At the opposite end of the chassis are the gold plated insert style power and speaker terminals, and you’ll easily get 4-awg into the power and earth inputs while speaker outputs will gobble up 8-awg cable if required. Of note is that Clarion employs Philips head type grub screws, while I personally find it easier to work with allen head type.
This just leaves the new heat sink, which isn’t actually a heat sink at all. In truth, the large black cover you see is really just a thin metal cover plate. The amplifier’s PCB is actually mounted to a large extrusion that forms the bottom panel of the amplifier, and this provides fans that run the full length of the chassis that are sandwiched against the PCB itself. The larger internal thermo fan blows air out across this heatsink, meaning that the cover panel serves only to hide the amp’s internals. It also means, in theory at least, that you could take the cover panel off and mount the PCB and bottom heatsink into a custom installation to show it off – though I won’t be held responsible for any warranty claims if you do…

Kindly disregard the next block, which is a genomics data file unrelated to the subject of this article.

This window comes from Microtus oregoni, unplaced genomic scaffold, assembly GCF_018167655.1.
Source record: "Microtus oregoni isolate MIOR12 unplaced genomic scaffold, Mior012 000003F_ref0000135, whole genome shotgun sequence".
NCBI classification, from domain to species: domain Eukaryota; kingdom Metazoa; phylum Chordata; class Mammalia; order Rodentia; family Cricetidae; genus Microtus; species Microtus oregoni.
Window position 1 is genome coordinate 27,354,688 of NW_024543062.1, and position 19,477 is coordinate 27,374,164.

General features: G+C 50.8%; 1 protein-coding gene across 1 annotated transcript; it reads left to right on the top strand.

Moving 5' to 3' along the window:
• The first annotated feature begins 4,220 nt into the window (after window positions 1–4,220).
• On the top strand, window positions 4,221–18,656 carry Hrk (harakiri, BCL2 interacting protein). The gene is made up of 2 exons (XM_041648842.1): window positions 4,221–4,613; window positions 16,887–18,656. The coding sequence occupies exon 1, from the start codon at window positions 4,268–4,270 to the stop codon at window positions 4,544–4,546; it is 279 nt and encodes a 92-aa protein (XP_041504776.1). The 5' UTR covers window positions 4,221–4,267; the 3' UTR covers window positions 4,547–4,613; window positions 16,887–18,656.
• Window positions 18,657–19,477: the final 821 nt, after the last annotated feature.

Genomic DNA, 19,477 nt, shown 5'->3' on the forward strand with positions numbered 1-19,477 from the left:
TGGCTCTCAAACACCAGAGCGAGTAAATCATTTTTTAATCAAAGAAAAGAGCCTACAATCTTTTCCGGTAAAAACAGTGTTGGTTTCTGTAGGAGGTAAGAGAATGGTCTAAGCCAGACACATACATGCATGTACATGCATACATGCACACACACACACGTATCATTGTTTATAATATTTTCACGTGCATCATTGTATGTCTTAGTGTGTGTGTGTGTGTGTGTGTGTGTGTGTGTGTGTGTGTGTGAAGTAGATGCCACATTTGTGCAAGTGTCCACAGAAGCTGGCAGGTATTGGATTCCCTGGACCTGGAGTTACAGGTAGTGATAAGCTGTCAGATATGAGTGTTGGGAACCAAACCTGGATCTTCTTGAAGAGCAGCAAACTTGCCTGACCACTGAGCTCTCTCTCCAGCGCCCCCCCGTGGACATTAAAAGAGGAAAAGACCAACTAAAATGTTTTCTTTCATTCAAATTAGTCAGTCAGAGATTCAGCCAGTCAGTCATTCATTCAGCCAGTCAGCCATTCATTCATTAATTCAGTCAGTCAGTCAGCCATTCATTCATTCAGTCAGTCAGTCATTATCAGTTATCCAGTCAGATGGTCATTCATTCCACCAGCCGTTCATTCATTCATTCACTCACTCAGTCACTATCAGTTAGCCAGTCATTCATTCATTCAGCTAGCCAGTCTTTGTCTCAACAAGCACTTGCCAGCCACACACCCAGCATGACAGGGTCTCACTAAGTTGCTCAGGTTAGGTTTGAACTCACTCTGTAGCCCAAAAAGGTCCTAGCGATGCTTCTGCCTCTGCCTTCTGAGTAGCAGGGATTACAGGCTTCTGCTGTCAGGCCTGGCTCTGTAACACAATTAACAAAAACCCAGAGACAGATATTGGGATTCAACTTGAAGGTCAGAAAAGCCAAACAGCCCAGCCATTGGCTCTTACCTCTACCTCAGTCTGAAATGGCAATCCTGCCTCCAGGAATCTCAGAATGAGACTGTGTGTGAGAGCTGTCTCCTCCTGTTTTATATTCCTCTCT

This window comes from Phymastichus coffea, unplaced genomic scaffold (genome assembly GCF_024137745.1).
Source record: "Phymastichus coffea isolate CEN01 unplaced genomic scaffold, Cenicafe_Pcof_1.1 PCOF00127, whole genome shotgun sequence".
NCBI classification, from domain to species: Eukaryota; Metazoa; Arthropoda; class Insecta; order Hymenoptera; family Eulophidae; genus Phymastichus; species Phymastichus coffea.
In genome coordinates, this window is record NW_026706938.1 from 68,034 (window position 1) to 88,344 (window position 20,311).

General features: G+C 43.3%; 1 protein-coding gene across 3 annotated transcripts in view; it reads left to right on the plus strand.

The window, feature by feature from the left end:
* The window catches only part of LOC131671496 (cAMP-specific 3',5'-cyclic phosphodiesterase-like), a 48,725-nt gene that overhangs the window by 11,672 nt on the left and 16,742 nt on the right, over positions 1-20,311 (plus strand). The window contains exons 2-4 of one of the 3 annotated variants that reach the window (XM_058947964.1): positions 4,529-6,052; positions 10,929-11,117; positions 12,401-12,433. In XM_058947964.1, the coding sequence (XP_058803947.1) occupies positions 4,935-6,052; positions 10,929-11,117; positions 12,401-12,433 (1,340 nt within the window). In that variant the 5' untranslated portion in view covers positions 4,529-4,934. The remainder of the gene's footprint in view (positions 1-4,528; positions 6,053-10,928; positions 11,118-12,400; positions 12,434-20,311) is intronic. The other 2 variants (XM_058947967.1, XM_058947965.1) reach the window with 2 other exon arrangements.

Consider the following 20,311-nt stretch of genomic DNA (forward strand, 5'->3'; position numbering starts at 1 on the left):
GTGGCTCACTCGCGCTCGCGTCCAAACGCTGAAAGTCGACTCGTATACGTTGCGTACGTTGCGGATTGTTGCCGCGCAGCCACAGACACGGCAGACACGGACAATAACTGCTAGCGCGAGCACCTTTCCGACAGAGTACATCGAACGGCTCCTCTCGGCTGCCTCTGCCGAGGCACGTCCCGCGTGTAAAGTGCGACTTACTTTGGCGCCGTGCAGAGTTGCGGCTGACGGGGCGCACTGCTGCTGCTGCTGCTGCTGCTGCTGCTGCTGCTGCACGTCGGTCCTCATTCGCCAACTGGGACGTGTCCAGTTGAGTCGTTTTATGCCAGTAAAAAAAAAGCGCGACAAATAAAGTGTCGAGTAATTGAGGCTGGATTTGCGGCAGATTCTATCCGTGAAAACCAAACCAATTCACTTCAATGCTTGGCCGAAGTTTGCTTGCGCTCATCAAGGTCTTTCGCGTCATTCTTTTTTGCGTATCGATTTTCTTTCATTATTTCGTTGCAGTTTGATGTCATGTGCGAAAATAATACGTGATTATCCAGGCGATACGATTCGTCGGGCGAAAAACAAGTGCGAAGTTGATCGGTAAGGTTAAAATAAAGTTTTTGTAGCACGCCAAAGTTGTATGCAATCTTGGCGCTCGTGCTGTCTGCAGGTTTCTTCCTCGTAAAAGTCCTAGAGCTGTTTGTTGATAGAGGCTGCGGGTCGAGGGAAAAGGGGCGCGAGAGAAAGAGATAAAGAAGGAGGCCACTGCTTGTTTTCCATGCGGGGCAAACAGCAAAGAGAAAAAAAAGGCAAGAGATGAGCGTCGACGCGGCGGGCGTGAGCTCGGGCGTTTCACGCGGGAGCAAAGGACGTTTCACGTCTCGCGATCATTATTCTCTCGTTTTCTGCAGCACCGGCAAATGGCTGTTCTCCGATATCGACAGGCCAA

What has improved over the previous generation thanks to the new heatsink deisgn will be the neatness of installation. The new XH series of amplifiers all feature removable end caps that neaten up the wiring mess you’d normally find at each end of the amplifier. They’re a nice touch and a welcomed addition.